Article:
Swap your way to a healthier you
With winter well and truly here and temperatures dropping dramatically, we find ourselves even more reluctant to leave our homes, piling on as many layers as possible and regularly eating warm comfort food. As busy mums who often work at home, most of us can probably relate to this, but what are the effects of over-eating on our health, wellbeing and weight?
At the end of last month I joined a panel of health and nutrition experts for a live debate in Sydney to talk through just that. Hosted by the NSW Food Authority and NSW Health to celebrate its 8700kJ campaign, I met long-time friend and fitness expert Michelle Bridges for an energetic discussion. You can see a snap shot of the evening here.
8700kJ Winter Eating Habits Revealed
We kicked off the afternoon by looking at recent research from the NSW Food Authority which delved into our winter eating habits. Surprisingly, the study found that nearly half of Australians expect to gain up to two kilos this winter, and over half of us say that this weight gain will be caused by exercising less and eating more fast and snack foods and takeaways.
However, women aren’t the main weight gain offenders here – our men expect to put on weight over winter with 53 per cent of males envisaging a 2-5kg weight gain compared to only 38 per cent of females!
The study is one of the first to investigate winter eating habits in relations to fast and snack food consumption. It also revealed that:
- 90 per cent say they eat more fast and snack foods and takeaways because they make them feel warmer and happier
- 36 per cent of Australians are concerned about putting on weight this winter
- 59 per cent say weight gain will be caused by exercising less and eating more fast and snack foods and takeaways
- 26 per cent will crave these foods out of habit
The 8700kJ campaign is an educational initiative to support new laws introduced in NSW on mandatory menu board labelling. Fast food chains and larger snack food chains with over 20 outlets in NSW and 50 outlets nationally, must now display the kilojoule counts at point of purchase.
To assist with the war on winter weight gain, NSW Food Authority and NSW Health is encouraging Mums to visit www.8700.com.au where they can calculate their ideal kilojoule intake, search food outlets to see how many kilojoules are in the food they are eating and learn about how exercise can help burn kilojoules.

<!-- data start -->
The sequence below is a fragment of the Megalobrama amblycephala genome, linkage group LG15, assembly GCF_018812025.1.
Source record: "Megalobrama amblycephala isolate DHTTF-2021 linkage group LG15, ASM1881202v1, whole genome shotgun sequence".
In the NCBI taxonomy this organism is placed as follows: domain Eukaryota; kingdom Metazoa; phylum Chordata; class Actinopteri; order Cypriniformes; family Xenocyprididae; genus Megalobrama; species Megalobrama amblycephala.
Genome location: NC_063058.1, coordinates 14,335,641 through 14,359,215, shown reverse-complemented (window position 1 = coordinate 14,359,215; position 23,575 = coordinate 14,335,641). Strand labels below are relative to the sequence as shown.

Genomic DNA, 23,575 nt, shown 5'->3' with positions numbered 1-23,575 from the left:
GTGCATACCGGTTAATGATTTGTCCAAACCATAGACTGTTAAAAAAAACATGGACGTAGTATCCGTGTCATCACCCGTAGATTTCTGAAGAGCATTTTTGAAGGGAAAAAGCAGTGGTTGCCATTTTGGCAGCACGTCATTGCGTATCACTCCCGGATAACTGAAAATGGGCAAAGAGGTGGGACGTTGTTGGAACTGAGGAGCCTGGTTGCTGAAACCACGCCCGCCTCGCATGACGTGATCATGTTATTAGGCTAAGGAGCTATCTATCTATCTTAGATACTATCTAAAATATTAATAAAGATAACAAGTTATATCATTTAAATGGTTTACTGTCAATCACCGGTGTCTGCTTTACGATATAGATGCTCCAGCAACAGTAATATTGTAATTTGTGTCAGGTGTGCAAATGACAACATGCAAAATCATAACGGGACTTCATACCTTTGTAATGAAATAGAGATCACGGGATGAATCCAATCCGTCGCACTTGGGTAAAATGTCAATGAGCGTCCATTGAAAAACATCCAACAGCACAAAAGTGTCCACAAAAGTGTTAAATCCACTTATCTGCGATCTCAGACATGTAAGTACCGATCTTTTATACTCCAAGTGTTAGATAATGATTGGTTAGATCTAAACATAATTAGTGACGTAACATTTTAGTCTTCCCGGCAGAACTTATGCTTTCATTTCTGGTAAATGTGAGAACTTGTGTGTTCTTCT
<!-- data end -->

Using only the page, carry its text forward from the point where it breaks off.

The introduction of fast and snack food outlets now displaying kilojoule energy values is now going some way to help Aussies make informed food choices. However there is a huge education piece to be done around kJs: people are still confused about what they are, what they measure and what the average daily kilojoule intake should be.
The 8700kJ figure is for the average Australian; however everyone has their own individual figure. Remember in winter this figure doesn’t necessarily change, in fact it may go down if you are exercising less, and being aware of that can help us all make better food choices.
So, here are some quick and easy changes Mums can make in the home and while out at fast food and snack outlets, to ensure that winter weight gain is kept at bay:
1. Aim for at least 30 minutes of physical activity a day. Avoid sitting down in the home for long periods at a time – try and break up your working days with plenty of activities.
2. Calculate your ideal kJ figure on the 8700 website or 8700kJ app. Once you know this figure, you can use it to make smart decisions about your menu choices when you next run to the local food outlet
3. Calculate your kids’ kJ figures – Like adults, there is no magic, single kJ number for all kids. Every child is different. Click here for a kids version of the 8700 kJ calculator. There is no option to make weght loss a goal in this one, so if you’re concerned about their weight, consult a qualified health professional
4. Next time you’re tempted to drive to pick up food, why not walk instead? A gentle 30 minute walk will burn off approx. 548kJ
5. Next time you’re about to pop out to purchase a bite to eat, check out the below infographic for some easy food swap choices which will see you eating lower kilojoule options: